Where Do We Get Proteins From?

Probably one of the most common questions, if not the most common question in relation to the plant based diet is Where do you get your protein from? While the actual picture of the standard diet effects requires the opposite question and a reason for concern: How to avoid eating too much protein?

The word protein originates from the Greek word protos meaning of great importance or first. The origin of the word gives the impression that protein is of great importance. With the longtime belief that protein is only present in animal based food, plus  meat industry marketing, we can understand where all this concern of getting enough protein comes from.

However, let’s acknowledge that the mere etymological meaning of the word protein points out that proteins are molecules that are part of every cell. In other words, all foods contain proteins. However, there is a huge difference in the protein quality and their effect on the body.

A living organism actually uses amino acids, building blocks of proteins, for growth, development and recovery of tissues. The most efficient way of getting amino acids is from fresh fruits and veggies. Fruit ripening is a process that divides proteins into amino acids, making the building substances for the living organism ready in the optimal form for usage.

Cooking on the other hand renders proteins coagulated. Heating proteins first brings about breaking down amino acids links, and after this, digestive-enzyme-resistant amino acid crossed links are created. This creation of amino acid crossed links results in coagulated proteins, meaning that the protein chain becomes tangled by the links that are resistant to our digestive enzymes. This results in the protein decay inside the intestines, which can manifest in unpleasant-odor and gas.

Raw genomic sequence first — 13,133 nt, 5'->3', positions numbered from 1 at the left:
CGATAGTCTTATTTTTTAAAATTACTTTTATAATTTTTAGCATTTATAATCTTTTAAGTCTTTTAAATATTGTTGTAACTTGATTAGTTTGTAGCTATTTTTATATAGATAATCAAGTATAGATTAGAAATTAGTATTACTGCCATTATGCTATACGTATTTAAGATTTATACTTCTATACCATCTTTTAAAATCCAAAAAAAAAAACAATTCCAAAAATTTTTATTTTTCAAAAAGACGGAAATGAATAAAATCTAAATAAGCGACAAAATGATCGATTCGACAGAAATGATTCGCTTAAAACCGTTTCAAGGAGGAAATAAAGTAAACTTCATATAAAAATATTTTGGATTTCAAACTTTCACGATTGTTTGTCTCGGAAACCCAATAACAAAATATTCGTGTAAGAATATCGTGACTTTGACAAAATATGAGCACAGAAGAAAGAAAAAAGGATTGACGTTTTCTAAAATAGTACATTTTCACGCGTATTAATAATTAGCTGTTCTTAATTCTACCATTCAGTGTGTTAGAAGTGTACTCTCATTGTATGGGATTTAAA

Now that we understand that the optimal amino acid source is fresh fruits and veggies, let’s investigate do these plant foods contain enough protein to satisfy human needs?

5-6% calories in fruit come from protein, just as much there is in the human breast milk. Let’s remind ourselves that protein is utilized for growth and development, so if for a human baby in the period of the most rapid growth, 5-6% calories from protein is enough, the same percentage is sufficient for all the future phases in life when growth is not that dominant.

The breast milk of other species have different protein contents, and thus they are inadequate food for the human species.

Vegetables have a greater percentage of calories from proteins, but in general fewer calories. Nuts and seeds generally contain more fat and proteins than fruits and veggies, making them more difficult to digest. This is why nuts and seeds are best eaten in moderation.

An adequate calorie intake through a fresh fruit and veggie diet, with small amounts of nuts and seeds, provides about 10% calories from proteins which is sufficient. Modern western diets are high protein diets that result in many health issues: osteoporosis, kidney stones, kidney insufficiency, arthritis, damage of blood vessel inner walls, tumor growths, and low energy level.

And so we are left with a question and concern: How do we avoid too much protein? We get the answer in our natural diet.

  • Alright, but this might apply just fine to someone who doesn’t train, but what about athletes and those who are very active and /or want to build bigger muscles? They cannot successfully train on merely 10% calories from proteins from fresh fruits and veggies. Isn’t this so?  

Nope. 🙂 Now it is time for the next lesson!

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